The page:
On the eve of World AIDS Day, the City of Los Angeles kicked off an initiative to test a million Angelenos for HIV. KPCC's Brian Watt says for some elected officials, that meant an appointment at an East L.A. clinic.
Nurse: What I'm gonna do is swab your gum line on the top and also on the bottom. Okay, so if you can open up.
Brian Watt: In a matter of seconds, a nurse from the non-profit AltaMed health center gave Mayor Antonio Villaraigosa a rapid swab HIV test. The results come back within 20 minutes. By the end of the program in the parking lot of the Ramona Gardens housing project, Villaraigosa could stand under an umbrella and share his results.
Mayor Antonio Villaraigosa: I'm negative, but what's important is not whether people are negative or positive. What's important is that you take the test.
Watt: L.A. City Council members Jan Perry and Jose Huizar, and Congresswoman Linda Sanchez joined Villaraigosa in an effort to beat back the stigma and fear associated with HIV testing. They cited statistics showing that HIV is on the rise among blacks, Latinos, and Asians.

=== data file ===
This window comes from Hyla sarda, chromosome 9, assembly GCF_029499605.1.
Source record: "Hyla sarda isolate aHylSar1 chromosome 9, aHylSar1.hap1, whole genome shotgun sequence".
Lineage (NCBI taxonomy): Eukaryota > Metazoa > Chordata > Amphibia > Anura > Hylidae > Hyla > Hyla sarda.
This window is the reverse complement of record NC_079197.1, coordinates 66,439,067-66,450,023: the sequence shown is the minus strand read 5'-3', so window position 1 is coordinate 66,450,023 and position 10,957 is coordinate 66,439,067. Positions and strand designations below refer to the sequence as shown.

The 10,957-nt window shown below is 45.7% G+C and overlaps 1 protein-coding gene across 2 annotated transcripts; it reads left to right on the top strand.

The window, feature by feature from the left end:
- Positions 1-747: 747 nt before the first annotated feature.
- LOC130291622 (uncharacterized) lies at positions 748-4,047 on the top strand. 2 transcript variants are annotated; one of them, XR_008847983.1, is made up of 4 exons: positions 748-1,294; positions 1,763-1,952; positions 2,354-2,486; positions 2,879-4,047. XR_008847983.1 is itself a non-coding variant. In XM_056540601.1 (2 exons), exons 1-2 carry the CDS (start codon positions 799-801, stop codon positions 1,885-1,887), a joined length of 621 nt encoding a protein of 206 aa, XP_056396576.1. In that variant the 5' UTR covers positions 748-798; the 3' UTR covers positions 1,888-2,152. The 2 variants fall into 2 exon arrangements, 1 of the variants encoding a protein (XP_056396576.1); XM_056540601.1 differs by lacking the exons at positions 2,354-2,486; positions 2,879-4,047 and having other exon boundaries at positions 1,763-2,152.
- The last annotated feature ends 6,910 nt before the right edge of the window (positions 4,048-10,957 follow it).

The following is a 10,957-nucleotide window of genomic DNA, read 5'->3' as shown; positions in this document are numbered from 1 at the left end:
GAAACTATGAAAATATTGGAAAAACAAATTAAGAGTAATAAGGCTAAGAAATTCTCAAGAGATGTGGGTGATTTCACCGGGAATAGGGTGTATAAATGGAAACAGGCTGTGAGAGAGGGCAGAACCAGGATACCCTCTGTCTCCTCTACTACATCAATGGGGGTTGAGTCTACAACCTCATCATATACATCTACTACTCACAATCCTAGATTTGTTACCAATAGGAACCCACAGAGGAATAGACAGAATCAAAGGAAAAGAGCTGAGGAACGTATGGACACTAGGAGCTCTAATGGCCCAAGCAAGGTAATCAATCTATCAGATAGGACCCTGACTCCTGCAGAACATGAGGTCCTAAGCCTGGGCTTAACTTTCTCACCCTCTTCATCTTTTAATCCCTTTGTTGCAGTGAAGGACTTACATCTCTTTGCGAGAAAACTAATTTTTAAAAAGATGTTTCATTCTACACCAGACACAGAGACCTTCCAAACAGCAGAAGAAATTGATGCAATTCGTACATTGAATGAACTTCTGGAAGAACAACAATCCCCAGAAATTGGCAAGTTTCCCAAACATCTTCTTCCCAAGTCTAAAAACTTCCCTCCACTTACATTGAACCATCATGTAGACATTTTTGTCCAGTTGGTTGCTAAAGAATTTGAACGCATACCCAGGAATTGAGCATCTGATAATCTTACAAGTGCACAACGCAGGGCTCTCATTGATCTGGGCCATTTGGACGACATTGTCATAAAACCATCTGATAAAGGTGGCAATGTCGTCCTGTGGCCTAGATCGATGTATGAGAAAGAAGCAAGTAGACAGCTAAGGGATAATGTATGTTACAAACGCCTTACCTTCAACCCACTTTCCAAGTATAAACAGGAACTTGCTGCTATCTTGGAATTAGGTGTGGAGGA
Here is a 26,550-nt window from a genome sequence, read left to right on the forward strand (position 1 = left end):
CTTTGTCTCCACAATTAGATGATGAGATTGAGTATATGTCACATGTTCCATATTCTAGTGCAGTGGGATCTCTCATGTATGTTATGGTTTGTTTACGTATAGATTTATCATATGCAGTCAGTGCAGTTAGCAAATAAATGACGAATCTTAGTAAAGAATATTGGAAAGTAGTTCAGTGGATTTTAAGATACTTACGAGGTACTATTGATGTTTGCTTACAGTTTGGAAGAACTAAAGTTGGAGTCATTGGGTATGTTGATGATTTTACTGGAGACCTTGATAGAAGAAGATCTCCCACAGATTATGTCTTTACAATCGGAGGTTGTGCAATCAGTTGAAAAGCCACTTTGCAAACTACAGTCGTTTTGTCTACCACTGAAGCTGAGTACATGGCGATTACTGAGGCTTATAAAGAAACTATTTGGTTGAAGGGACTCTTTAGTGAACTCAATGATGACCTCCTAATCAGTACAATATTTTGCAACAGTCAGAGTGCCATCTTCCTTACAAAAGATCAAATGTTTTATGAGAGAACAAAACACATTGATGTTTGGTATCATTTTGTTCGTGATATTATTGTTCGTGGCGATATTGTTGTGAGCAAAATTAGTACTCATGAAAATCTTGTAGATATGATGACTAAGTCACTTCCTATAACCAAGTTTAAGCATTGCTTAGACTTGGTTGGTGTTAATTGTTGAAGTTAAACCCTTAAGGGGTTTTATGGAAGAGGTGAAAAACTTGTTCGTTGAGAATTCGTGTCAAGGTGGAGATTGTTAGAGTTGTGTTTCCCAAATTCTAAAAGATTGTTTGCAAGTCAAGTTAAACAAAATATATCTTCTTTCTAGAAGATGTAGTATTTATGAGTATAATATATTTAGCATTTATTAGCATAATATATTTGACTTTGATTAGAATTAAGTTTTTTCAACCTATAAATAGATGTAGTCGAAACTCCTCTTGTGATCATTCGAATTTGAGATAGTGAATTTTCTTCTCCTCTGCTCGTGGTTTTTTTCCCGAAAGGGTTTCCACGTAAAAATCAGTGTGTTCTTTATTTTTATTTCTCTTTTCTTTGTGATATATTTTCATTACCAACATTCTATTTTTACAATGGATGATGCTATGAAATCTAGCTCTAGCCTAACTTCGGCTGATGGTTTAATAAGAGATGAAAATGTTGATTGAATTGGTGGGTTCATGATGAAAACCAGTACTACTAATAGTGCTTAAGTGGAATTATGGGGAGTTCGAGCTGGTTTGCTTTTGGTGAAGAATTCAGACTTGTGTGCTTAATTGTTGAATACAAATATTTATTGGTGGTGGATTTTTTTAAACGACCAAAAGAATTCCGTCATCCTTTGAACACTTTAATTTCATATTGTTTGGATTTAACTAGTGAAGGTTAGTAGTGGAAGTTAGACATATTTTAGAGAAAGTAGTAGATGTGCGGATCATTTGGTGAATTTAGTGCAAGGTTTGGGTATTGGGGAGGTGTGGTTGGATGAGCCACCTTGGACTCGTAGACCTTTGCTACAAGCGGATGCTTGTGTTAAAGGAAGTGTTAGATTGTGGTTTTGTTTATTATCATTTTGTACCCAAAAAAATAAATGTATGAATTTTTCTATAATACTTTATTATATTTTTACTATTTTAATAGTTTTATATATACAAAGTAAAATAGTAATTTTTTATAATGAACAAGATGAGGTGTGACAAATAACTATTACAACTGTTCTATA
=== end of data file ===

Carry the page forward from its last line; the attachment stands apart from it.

But the statistic driving this citywide initiative to test a million people is this: A quarter of Angelenos who are HIV positive don't know it.
Dr. Felix Carpillo: And that's why the infection continues to grow, because that pool of individuals are having sex and they don't know that they are passing the disease.
Watt: Dr. Felix Carpillo directs HIV services for AltaMed.
Carpillo: We know that once they know their status, patients tend to really, you know, behave better, and by understanding, they can just protect their partners.
Watt: But the challenge, says Carpillo, is getting people to take the test and find out. He says many are stuck in the past. They think only certain kinds of people get the virus that causes AIDS. And that AIDS is a lethal disease that kills quickly, as it appeared to in the 1980s. But Carpillo says that's changed. Anyone can get AIDS, but it doesn't mean they're gonna die a fast death.
Carpillo: We have options in treatment that can help the patients live a very productive and long life, as much as they were going to live anyway, if they take the medications.
Watt: The initiative in Los Angeles will expand HIV testing at more than 50 hospitals and clinics. The money to do that comes from the AIDS Healthcare Foundation, Gilead Sciences, and OraSure, which makes the rapid swab test.